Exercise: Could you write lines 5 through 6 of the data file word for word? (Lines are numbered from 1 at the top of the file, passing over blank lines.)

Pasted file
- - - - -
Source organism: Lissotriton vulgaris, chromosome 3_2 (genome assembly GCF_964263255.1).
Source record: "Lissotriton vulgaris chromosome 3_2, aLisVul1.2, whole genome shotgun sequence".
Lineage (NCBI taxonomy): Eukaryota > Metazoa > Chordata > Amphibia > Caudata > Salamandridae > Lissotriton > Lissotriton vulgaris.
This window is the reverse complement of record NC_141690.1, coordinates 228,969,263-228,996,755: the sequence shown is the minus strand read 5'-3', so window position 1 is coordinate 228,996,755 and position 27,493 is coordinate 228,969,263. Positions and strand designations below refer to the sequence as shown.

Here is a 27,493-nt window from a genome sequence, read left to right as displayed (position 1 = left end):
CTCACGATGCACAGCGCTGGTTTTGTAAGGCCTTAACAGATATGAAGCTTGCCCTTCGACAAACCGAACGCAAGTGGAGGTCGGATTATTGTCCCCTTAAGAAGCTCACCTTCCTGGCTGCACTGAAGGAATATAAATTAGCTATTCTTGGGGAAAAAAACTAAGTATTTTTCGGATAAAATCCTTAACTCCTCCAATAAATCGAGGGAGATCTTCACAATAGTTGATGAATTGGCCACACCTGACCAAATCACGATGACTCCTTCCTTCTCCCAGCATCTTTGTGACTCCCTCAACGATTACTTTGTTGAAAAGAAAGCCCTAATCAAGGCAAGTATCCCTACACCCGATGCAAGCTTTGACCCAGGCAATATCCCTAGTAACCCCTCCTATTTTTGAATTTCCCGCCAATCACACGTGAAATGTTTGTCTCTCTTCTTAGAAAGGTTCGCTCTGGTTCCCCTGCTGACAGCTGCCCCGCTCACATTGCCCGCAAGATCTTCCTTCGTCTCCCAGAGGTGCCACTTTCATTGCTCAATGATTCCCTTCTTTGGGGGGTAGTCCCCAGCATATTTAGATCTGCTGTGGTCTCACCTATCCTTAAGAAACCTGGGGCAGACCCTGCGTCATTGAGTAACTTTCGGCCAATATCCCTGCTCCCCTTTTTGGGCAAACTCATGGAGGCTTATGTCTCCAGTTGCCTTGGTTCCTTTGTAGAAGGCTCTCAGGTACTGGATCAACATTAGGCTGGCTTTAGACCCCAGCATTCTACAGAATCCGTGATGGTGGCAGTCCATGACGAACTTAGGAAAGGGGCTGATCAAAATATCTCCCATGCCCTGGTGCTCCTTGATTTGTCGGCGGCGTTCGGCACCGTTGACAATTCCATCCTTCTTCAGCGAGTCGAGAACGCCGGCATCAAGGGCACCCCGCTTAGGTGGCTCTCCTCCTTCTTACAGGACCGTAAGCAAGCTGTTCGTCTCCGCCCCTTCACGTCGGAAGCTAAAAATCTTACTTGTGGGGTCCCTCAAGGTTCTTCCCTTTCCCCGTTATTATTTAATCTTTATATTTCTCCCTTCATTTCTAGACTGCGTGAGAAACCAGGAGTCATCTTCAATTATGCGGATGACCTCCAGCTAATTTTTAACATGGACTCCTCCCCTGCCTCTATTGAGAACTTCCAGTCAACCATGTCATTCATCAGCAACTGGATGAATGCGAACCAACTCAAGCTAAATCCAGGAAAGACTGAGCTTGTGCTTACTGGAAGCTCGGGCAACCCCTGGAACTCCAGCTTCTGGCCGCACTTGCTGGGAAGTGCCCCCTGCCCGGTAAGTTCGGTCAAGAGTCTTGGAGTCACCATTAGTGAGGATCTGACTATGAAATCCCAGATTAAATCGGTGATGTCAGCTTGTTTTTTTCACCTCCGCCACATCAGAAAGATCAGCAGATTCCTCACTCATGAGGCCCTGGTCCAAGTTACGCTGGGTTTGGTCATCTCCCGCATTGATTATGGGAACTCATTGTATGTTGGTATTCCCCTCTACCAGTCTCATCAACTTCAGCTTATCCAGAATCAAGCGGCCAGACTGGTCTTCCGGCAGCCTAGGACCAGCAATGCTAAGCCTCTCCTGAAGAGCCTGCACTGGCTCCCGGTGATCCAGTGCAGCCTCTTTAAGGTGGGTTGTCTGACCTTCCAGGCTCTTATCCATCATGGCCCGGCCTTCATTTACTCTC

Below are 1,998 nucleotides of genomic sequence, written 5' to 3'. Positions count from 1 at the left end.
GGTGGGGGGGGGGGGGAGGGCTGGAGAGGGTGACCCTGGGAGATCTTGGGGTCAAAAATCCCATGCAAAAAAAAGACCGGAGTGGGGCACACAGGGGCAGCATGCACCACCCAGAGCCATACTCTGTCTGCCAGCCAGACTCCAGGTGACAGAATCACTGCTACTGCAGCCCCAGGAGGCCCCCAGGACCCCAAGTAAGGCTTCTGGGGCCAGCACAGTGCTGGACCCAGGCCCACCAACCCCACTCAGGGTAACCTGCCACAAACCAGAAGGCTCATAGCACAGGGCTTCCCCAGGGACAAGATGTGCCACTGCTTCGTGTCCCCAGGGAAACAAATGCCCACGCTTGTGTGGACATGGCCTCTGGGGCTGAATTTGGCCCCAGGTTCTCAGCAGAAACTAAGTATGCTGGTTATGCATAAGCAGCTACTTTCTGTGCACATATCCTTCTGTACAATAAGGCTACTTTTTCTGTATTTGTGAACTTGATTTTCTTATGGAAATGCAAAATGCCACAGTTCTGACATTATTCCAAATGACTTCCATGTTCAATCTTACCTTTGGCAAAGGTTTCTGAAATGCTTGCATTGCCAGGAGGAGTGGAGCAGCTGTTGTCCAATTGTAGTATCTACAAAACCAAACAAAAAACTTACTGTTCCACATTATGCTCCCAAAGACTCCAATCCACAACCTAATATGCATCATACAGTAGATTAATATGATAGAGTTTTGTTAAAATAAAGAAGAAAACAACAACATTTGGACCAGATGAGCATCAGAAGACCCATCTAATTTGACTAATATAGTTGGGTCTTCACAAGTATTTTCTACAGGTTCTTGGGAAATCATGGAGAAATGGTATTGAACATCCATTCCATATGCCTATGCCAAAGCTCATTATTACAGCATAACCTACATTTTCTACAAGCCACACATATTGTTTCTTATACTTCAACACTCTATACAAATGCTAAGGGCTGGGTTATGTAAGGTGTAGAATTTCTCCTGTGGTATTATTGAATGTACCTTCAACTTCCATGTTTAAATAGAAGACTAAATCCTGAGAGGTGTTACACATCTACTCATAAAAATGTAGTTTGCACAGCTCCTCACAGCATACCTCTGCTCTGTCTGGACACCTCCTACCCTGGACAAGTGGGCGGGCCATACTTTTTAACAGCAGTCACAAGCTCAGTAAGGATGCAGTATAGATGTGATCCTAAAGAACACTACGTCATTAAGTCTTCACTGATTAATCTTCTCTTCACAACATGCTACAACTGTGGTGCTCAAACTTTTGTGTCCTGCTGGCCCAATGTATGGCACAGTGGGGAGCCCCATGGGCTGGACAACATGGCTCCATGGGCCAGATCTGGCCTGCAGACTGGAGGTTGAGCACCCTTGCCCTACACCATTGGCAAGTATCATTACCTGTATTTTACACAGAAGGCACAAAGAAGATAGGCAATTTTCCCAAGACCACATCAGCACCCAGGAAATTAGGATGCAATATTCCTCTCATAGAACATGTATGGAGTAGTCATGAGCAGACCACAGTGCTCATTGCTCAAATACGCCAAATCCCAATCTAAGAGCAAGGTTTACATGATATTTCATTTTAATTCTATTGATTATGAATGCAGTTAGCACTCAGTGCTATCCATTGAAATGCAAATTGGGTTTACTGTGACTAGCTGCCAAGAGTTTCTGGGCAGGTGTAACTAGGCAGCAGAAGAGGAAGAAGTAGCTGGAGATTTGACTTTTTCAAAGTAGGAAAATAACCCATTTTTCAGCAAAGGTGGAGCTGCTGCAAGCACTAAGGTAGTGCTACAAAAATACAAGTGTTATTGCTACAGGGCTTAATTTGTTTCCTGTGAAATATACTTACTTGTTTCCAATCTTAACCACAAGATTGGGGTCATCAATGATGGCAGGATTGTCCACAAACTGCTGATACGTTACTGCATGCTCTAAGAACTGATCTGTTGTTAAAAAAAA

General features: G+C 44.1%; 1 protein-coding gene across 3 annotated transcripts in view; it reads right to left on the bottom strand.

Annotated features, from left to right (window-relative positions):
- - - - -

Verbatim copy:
Here is a 27,493-nt window from a genome sequence, read left to right as displayed (position 1 = left end):
CTCACGATGCACAGCGCTGGTTTTGTAAGGCCTTAACAGATATGAAGCTTGCCCTTCGACAAACCGAACGCAAGTGGAGGTCGGATTATTGTCCCCTTAAGAAGCTCACCTTCCTGGCTGCACTGAAGGAATATAAATTAGCTATTCTTGGGGAAAAAAACTAAGTATTTTTCGGATAAAATCCTTAACTCCTCCAATAAATCGAGGGAGATCTTCACAATAGTTGATGAATTGGCCACACCTGACCAAATCACGATGACTCCTTCCTTCTCCCAGCATCTTTGTGACTCCCTCAACGATTACTTTGTTGAAAAGAAAGCCCTAATCAAGGCAAGTATCCCTACACCCGATGCAAGCTTTGACCCAGGCAATATCCCTAGTAACCCCTCCTATTTTTGAATTTCCCGCCAATCACACGTGAAATGTTTGTCTCTCTTCTTAGAAAGGTTCGCTCTGGTTCCCCTGCTGACAGCTGCCCCGCTCACATTGCCCGCAAGATCTTCCTTCGTCTCCCAGAGGTGCCACTTTCATTGCTCAATGATTCCCTTCTTTGGGGGGTAGTCCCCAGCATATTTAGATCTGCTGTGGTCTCACCTATCCTTAAGAAACCTGGGGCAGACCCTGCGTCATTGAGTAACTTTCGGCCAATATCCCTGCTCCCCTTTTTGGGCAAACTCATGGAGGCTTATGTCTCCAGTTGCCTTGGTTCCTTTGTAGAAGGCTCTCAGGTACTGGATCAACATTAGGCTGGCTTTAGACCCCAGCATTCTACAGAATCCGTGATGGTGGCAGTCCATGACGAACTTAGGAAAGGGGCTGATCAAAATATCTCCCATGCCCTGGTGCTCCTTGATTTGTCGGCGGCGTTCGGCACCGTTGACAATTCCATCCTTCTTCAGCGAGTCGAGAACGCCGGCATCAAGGGCACCCCGCTTAGGTGGCTCTCCTCCTTCTTACAGGACCGTAAGCAAGCTGTTCGTCTCCGCCCCTTCACGTCGGAAGCTAAAAATCTTACTTGTGGGGTCCCTCAAGGTTCTTCCCTTTCCCCGTTATTATTTAATCTTTATATTTCTCCCTTCATTTCTAGACTGCGTGAGAAACCAGGAGTCATCTTCAATTATGCGGATGACCTCCAGCTAATTTTTAACATGGACTCCTCCCCTGCCTCTATTGAGAACTTCCAGTCAACCATGTCATTCATCAGCAACTGGATGAATGCGAACCAACTCAAGCTAAATCCAGGAAAGACTGAGCTTGTGCTTACTGGAAGCTCGGGCAACCCCTGGAACTCCAGCTTCTGGCCGCACTTGCTGGGAAGTGCCCCCTGCCCGGTAAGTTCGGTCAAGAGTCTTGGAGTCACCATTAGTGAGGATCTGACTATGAAATCCCAGATTAAATCGGTGATGTCAGCTTGTTTTTTTCACCTCCGCCACATCAGAAAGATCAGCAGATTCCTCACTCATGAGGCCCTGGTCCAAGTTACGCTGGGTTTGGTCATCTCCCGCATTGATTATGGGAACTCATTGTATGTTGGTATTCCCCTCTACCAGTCTCATCAACTTCAGCTTATCCAGAATCAAGCGGCCAGACTGGTCTTCCGGCAGCCTAGGACCAGCAATGCTAAGCCTCTCCTGAAGAGCCTGCACTGGCTCCCGGTGATCCAGTGCAGCCTCTTTAAGGTGGGTTGTCTGACCTTCCAGGCTCTTATCCATCATGGCCCGGCCTTCATTTACTCTC